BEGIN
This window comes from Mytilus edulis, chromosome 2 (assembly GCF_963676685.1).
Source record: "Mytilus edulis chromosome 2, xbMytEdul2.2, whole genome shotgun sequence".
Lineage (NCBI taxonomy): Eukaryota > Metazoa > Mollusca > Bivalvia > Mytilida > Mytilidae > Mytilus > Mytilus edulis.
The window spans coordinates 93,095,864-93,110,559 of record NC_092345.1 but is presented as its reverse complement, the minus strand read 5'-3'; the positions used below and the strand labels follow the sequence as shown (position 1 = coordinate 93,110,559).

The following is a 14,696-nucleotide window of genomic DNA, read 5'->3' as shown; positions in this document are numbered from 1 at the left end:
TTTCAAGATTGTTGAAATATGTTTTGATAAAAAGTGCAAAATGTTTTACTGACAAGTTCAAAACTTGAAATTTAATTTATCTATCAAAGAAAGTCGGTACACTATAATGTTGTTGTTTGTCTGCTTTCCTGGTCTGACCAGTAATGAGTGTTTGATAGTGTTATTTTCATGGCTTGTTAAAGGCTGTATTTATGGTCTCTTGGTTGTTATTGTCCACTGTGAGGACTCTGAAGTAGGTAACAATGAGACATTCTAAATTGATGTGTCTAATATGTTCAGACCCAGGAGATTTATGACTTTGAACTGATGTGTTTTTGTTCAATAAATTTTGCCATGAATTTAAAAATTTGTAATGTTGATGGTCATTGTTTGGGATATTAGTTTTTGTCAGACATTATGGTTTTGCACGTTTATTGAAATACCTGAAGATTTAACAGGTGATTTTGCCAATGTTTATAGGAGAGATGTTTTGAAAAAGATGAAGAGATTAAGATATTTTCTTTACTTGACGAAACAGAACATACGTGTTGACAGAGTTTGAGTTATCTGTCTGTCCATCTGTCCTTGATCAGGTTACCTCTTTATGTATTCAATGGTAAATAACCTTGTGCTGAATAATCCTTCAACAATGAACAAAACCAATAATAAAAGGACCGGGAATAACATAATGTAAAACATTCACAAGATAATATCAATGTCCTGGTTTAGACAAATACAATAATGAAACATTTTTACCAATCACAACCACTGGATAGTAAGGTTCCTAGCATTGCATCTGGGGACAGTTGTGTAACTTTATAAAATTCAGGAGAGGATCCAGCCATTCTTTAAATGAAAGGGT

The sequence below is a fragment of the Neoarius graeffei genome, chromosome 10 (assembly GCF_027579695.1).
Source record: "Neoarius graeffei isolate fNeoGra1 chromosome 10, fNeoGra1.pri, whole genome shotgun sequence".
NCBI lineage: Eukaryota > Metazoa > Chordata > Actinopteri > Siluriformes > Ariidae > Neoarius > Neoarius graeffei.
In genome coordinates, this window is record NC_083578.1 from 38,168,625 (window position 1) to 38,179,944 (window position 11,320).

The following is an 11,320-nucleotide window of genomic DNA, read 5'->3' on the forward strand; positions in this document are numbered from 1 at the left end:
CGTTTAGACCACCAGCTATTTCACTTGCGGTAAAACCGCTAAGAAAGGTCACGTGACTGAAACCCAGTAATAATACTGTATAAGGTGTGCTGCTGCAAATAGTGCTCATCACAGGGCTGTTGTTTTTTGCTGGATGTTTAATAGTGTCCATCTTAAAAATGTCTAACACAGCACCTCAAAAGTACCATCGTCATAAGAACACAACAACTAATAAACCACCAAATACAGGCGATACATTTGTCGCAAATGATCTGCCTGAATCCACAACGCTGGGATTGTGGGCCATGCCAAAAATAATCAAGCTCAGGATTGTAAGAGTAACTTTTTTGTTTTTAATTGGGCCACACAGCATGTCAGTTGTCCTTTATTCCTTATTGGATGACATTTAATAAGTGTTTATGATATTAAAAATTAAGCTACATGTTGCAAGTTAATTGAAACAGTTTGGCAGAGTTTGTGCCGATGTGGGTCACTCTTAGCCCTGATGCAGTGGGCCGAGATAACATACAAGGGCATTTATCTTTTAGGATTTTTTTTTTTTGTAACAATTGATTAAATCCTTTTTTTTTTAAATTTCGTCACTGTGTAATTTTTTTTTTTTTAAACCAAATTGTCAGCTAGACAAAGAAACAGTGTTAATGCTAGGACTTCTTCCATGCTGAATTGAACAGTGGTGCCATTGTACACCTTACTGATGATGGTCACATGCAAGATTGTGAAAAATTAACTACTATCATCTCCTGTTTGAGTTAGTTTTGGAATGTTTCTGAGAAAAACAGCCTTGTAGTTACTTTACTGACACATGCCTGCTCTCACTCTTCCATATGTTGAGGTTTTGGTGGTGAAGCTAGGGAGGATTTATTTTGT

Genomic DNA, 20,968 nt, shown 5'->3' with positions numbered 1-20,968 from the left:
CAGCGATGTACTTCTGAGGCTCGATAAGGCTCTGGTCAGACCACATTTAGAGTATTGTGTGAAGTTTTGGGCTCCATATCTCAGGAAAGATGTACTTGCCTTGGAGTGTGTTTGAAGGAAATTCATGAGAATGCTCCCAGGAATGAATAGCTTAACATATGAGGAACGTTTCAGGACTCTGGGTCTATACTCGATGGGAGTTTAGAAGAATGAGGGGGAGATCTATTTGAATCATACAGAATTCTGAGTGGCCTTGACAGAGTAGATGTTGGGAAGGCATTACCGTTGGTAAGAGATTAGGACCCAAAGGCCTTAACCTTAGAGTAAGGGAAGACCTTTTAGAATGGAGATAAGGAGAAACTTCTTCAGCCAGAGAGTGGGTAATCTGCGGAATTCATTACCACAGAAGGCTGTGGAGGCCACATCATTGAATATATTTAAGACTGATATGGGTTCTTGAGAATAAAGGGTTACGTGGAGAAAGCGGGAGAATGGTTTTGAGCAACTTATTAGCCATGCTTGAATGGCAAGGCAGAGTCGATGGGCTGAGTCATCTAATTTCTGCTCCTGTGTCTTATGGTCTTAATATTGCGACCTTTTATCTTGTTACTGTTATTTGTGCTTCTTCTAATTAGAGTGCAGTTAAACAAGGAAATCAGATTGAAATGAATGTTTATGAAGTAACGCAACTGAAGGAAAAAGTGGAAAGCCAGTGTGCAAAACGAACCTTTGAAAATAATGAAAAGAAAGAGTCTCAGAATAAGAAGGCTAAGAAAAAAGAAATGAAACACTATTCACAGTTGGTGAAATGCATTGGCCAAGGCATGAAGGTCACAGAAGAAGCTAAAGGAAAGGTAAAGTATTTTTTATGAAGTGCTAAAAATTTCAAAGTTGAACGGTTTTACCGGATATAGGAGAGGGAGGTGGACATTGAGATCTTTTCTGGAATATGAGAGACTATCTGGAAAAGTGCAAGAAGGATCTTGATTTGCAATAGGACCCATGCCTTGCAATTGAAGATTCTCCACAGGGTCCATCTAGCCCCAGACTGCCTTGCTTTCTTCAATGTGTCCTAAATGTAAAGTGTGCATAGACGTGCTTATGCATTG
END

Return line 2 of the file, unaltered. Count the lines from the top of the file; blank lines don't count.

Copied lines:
Source record: "Mytilus edulis chromosome 2, xbMytEdul2.2, whole genome shotgun sequence".